The six of them started at an after-hours club up near 125th Street, drinking Gallo wine with ice in it. A small group, vibes and rhythm, played listlessly in one corner. These musicians had been to school with Angel, Fina and Geronimo. During the breaks they came over and sat at the table. They were drunk and threw pieces of ice at each other. Everybody talked in Spanish and Profane responded in what Italo-American he’d heard around the house as a kid. There was about 10 per cent communication but nobody cared: Profane was only guest of honor.

EGallo wine pynchon ice cubesarly morning in an after-hours jazz club isn’t the first environment I’d choose for cheap sweet wine with ice. I was thinking more like summer afternoon by the pool. But Pynchon is a wise man, and I think I could actually drink this very happily at a sleepless 6 a.m. (Am I right in assuming jazz club, by the way? I’ve never come across ‘vibes and rhythm’ music before, but I’m imagining this might be an example of the form?) It just goes down so easy.

Gallo are apparently the largest family-owned wine producer in the US, but they don’t export much to Australia. This bottle of White Zinfandel rosé was the only thing of theirs I could find here. I guess we’re already pretty well equipped with cheap drinkable wines. The bottle says it tastes like cherry and watermelon with hints of raspberry; I get plenty of the latter two, no cherry. It’d benefit in my books from a bit of body or bite, but as it is it’s totally pleasant. I’ll recommend it to my mum, and maybe even reach for it again myself should I need something one 5 a.m.

Rolling Rock

Anheuser-Busch brew houseA week or so ago, I had the unexpectedly excellent experience of visiting the Anheuser-Busch brewery in St Louis. The brewery complex was opened in 1852, and it has some terrific architecture to show for its long history, even if the beer itself is perhaps less exceptional.

I was of course curious as to what Pynchonian alcoholic connections I could make DSC_9185at Annheuser-Busch. The “case of warm Bud Light” from Vineland would have been the obvious option, but you’ll forgive me for just not having been quite in the mood. I did discover, however, that Ann-Bu are also responsible for brewing Rolling Rock (despite Rolling Rock’s website claiming they’ve been “celebrating independent spirits since 1939.”), which makes an appearance in Bleeding Edge.

In the book, Maxine has popped back into her apartment around lunch-time after some back-to-school shopping when her friend Driscoll shows up with a Rachel haircut and an invitation to the Geeks’ Cotillion ball. Maxine’s run out of Zima, but she finds them beer: “Rolling Rock, two bottles Horst has somehow overlooked, way in the back of the fridge.”

According to Wikipedia, they don’t actually brew Rolling Rock in St Louis. But they do stock Rolling Rock merchandise.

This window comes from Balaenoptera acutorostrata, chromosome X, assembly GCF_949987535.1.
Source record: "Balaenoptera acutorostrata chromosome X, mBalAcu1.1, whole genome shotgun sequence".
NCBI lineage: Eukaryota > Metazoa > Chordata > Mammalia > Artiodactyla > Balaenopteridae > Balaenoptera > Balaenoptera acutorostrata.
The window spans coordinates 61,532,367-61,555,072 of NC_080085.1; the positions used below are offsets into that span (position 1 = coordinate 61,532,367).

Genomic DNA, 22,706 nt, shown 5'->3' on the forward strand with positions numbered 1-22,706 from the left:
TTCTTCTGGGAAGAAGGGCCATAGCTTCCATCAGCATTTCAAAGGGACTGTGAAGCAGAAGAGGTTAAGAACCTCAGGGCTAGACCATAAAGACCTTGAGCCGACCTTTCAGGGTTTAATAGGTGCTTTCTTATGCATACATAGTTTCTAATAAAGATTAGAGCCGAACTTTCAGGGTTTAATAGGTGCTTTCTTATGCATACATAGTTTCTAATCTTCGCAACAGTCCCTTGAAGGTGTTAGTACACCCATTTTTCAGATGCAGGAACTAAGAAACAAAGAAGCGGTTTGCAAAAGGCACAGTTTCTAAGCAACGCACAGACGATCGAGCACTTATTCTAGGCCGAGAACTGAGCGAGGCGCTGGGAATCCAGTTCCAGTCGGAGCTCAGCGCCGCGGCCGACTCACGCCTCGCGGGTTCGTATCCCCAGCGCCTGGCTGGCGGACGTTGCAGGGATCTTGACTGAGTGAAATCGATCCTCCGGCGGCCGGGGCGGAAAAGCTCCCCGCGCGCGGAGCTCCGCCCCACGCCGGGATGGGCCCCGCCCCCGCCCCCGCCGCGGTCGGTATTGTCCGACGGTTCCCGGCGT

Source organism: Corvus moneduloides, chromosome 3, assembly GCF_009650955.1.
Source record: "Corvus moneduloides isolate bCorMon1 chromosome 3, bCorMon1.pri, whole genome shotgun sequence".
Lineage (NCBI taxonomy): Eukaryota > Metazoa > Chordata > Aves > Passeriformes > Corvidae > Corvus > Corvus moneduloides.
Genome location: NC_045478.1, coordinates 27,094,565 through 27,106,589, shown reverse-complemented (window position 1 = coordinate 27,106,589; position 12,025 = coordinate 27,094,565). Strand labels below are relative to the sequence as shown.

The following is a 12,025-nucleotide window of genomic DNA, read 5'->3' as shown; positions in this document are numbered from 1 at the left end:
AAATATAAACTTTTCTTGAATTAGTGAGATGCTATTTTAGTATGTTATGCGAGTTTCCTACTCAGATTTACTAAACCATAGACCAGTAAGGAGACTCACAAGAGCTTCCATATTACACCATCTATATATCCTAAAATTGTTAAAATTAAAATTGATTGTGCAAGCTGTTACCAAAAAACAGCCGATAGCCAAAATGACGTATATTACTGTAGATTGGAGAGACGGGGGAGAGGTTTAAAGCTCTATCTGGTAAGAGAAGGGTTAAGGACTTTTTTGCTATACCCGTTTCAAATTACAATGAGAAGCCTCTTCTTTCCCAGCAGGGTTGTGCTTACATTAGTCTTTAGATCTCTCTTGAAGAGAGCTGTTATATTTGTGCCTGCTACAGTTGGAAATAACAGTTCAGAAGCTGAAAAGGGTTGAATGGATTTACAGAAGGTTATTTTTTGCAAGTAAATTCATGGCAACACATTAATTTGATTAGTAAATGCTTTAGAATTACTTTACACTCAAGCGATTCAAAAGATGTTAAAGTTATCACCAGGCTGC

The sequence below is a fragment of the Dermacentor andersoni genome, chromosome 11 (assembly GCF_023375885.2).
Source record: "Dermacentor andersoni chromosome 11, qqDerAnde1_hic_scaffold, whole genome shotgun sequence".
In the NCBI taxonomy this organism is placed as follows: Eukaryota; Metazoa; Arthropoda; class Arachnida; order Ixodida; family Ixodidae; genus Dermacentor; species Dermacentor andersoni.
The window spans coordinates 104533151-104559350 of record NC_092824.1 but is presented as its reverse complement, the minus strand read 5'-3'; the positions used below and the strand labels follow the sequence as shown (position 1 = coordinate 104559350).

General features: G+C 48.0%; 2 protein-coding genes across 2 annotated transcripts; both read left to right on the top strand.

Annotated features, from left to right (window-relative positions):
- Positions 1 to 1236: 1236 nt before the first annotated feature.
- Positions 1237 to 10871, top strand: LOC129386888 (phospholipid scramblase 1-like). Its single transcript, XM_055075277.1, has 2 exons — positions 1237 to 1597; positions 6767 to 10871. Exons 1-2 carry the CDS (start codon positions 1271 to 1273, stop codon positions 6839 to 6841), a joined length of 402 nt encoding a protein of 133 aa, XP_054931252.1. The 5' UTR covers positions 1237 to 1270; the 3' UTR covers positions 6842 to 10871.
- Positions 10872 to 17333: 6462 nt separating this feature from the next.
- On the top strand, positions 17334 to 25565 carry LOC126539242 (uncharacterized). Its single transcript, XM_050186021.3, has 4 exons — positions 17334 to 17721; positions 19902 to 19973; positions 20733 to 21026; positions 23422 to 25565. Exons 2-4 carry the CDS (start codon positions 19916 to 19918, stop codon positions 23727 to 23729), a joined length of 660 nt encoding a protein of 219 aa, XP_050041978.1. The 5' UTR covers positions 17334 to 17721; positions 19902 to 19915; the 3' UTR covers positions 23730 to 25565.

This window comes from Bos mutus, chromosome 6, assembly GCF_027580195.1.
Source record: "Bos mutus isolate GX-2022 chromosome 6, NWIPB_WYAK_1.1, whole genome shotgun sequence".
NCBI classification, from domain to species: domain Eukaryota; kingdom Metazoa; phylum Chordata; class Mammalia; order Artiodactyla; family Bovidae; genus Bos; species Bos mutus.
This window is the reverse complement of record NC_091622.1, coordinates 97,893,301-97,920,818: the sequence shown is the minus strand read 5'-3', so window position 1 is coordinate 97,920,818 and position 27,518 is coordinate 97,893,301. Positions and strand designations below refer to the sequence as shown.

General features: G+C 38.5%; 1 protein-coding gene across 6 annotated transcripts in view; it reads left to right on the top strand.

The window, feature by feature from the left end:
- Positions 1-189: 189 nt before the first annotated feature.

Rolling rock shirt

So yes, I bought the glasses, I bought the T-shirt. And then today (thanks to a generous benefactor), got around to sampling the beer. It’s a very pleasant lager, reminiscent of a smoother Budweiser. Not much flavour (I can see how Horst could find them easily forgotten), but definitely a workable option for a summer’s afternoon.

Rolling rock bottle

Boilermaker

20140613_211934Whiskey and Alement hides its vast whisky stores and careful beer selection behind a curtained door in a dead pocket of the Melbourne CBD. It’s a Pynchonesque place, in its way. Hardly lit, full of insiders to its secret and outsiders to the surrounding world. Stocked with mysteriously titled–or just numbered–bottles (“Sing along with Julie Andrews”, “Glamping in a yurt”) from the Scotch Malt Whisky Society, an organisation that I just get an odd whiff of W.A.S.T.E. about. A perfect room for conspiracy hatching. The perfect place for me to emulate V.’s Roony drinking boilermakers.

Except I’m not actually emulating all that well–Roony’s sitting “at the bar of a neighborhood tavern on Second Avenue,” where “in the corner an Irishman and a Hungarian were yelling at each other over the bowling game.” Sounds like a perhaps less conspiratorial drinking establishment than Whisky and Alement. Anyway, he’s drinking boilermakers, to Rachel’s disapproval:

He ordered another boilermaker.

“Roony, you drink too much,” she said. “I worry about you.”

“Nag, nag, nag.” He smiled.

Despite a less naggy partner in bar crawling, I only had one boilermaker. But a great one it was.

20140613_202616 The menu actually had a selection of boilermakers, and the one I chose was titled “Peat & Pine Needles.” The whisky was the Bunnahabhain 8 year old peated. Google informs me that this is an independent bottling by Gordon & Macphail. The beer was Brooklyn Brewery’s East India Pale Ale.

Now, if you’ve read my Chivas Regal post, you know I don’t reallllly know anything about whisky. I can say I enjoyed this one, and thought it tasted plenty interesting, especially on the aftertaste. But did it have underripe bananas on the nose? Melon and apricot flavours? A milk chocolate edge? No idea. It did seem very nicely spicy to me. And then following a sip with a sip of the beer is just so good. My scribbled notes from the bar say something about how it’s like the whisky spiciness settles back into a cool embrace or a comfy couch or something. It’s a really delicious beer too. Unusually smooth for something so hoppy.

I’ll definitely be heading back to Whisky and Alement for more boilermakers. Next time I’ll follow Roony more closely and have a couple.

 

Update: Boilermakers also get a mention in Inherent Vice, where Doc’s maritime lawyer Sauncho sarcastically offers him one to go with his sob story.